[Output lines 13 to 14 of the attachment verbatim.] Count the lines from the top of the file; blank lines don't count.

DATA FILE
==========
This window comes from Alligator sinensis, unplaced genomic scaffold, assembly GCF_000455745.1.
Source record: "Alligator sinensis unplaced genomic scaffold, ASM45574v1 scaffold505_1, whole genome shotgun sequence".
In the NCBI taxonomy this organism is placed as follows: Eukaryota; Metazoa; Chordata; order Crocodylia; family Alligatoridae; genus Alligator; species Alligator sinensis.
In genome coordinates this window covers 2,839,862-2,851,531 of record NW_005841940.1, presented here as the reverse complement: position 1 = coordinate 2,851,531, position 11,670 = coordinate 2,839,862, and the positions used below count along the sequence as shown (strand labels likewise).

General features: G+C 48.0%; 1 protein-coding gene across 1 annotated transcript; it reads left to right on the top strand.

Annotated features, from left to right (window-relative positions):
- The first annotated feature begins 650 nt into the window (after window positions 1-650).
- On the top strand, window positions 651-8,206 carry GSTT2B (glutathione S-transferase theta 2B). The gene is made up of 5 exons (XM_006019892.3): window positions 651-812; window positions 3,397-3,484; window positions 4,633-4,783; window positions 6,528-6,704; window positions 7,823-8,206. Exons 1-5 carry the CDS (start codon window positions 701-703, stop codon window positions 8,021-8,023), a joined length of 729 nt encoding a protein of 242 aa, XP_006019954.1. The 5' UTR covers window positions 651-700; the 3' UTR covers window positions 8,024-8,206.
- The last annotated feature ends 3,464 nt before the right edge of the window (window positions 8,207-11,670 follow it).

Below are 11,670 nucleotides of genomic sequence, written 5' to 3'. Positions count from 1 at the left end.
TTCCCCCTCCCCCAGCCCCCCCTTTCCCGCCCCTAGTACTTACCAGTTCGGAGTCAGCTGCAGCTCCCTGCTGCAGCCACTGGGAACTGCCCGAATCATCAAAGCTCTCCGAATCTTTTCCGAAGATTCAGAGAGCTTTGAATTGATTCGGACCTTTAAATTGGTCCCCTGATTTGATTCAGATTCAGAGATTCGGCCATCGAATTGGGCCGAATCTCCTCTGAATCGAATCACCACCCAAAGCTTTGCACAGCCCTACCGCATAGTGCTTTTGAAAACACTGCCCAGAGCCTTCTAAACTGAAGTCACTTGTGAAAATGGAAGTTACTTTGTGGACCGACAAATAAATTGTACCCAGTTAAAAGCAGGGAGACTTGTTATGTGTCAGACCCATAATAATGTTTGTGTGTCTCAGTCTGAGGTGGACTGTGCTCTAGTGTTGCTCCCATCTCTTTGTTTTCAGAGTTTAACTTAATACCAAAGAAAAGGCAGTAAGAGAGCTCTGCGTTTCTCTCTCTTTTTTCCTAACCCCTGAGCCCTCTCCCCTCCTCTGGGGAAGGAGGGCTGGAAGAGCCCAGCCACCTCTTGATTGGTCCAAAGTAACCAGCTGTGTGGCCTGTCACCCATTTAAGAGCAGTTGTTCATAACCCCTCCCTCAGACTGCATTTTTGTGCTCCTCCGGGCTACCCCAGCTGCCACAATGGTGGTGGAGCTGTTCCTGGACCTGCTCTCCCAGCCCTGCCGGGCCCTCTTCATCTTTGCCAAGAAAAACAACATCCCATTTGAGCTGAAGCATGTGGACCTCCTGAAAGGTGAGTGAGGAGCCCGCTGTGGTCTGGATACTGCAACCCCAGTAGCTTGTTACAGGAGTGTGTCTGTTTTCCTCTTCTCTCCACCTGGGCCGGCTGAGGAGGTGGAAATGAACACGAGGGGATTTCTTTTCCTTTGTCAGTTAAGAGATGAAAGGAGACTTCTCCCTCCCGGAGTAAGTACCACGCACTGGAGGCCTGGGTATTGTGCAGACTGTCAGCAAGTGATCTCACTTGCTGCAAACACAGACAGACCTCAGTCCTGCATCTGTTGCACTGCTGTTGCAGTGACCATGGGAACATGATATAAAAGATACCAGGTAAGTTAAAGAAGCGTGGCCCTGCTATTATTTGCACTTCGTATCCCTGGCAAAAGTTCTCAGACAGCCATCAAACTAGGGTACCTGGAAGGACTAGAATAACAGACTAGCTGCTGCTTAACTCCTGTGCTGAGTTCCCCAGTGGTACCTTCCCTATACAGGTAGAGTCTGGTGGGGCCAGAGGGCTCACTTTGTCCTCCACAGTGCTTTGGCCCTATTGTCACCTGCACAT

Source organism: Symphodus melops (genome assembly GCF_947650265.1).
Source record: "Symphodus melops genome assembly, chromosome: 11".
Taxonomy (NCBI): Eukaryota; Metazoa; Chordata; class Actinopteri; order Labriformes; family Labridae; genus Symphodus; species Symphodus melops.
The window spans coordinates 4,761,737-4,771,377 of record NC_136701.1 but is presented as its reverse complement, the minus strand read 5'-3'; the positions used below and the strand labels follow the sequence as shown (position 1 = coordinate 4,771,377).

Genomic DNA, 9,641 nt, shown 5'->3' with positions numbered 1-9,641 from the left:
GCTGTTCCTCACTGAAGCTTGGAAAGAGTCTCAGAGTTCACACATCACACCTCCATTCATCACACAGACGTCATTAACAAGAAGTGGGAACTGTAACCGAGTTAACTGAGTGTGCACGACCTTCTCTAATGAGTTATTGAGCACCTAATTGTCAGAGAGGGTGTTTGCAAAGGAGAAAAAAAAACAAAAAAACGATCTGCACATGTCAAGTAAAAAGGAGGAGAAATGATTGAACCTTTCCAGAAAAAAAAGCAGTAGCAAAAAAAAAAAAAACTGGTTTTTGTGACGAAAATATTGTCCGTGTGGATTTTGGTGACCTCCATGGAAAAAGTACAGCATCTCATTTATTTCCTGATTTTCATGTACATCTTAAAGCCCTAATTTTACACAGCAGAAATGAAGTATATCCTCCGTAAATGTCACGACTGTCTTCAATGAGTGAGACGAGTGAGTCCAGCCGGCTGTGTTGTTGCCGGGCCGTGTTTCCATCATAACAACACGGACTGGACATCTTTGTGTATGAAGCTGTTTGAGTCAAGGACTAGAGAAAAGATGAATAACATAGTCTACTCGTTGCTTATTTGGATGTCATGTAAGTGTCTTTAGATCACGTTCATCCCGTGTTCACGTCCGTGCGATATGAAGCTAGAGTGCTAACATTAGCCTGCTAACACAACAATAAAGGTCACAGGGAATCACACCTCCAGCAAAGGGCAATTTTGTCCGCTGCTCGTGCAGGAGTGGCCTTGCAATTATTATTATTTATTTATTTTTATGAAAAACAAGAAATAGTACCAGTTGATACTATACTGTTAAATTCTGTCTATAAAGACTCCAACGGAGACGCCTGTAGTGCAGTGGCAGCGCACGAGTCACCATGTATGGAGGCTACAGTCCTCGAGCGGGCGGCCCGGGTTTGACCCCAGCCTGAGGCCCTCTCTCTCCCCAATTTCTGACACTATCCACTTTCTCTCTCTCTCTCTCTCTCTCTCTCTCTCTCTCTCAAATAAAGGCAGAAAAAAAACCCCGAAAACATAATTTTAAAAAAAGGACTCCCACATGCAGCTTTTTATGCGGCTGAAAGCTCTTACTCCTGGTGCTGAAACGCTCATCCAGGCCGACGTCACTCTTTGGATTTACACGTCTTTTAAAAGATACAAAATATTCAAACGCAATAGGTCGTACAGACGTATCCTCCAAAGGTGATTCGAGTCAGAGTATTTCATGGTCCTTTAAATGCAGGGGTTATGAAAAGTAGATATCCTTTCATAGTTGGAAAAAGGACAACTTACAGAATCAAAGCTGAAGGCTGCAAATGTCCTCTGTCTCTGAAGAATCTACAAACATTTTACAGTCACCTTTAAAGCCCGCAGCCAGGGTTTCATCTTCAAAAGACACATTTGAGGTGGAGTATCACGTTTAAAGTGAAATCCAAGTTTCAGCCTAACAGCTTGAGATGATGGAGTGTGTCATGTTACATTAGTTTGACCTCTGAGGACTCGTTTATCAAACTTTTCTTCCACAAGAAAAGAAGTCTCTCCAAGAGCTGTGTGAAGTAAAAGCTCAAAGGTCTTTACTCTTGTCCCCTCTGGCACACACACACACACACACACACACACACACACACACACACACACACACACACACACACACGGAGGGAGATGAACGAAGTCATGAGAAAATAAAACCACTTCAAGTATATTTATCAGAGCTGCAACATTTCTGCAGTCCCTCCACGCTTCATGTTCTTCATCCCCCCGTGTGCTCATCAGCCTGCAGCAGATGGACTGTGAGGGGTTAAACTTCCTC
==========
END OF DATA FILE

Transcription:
Source record: "Symphodus melops genome assembly, chromosome: 11".
Taxonomy (NCBI): Eukaryota; Metazoa; Chordata; class Actinopteri; order Labriformes; family Labridae; genus Symphodus; species Symphodus melops.